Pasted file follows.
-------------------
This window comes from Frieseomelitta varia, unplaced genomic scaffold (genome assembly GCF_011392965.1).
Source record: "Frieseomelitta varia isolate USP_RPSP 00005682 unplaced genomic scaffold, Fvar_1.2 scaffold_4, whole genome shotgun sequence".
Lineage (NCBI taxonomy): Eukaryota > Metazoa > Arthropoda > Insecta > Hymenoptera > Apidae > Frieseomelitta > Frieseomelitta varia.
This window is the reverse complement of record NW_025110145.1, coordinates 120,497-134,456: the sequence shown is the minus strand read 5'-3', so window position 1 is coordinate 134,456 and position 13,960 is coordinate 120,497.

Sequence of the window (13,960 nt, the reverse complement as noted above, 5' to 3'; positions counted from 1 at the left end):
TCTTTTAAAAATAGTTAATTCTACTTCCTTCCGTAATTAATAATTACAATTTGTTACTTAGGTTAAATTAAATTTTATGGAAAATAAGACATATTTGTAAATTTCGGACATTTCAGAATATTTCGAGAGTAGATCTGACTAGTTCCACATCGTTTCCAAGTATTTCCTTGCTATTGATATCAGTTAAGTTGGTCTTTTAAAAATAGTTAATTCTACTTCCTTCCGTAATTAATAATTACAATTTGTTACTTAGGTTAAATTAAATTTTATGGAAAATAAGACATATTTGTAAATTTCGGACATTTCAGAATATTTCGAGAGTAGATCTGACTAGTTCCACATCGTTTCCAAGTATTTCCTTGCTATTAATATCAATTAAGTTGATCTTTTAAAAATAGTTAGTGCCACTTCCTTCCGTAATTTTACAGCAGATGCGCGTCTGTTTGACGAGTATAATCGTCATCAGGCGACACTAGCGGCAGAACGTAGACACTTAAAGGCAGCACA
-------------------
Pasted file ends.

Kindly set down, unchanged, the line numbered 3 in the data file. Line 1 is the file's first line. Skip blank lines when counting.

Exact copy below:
Lineage (NCBI taxonomy): Eukaryota > Metazoa > Arthropoda > Insecta > Hymenoptera > Apidae > Frieseomelitta > Frieseomelitta varia.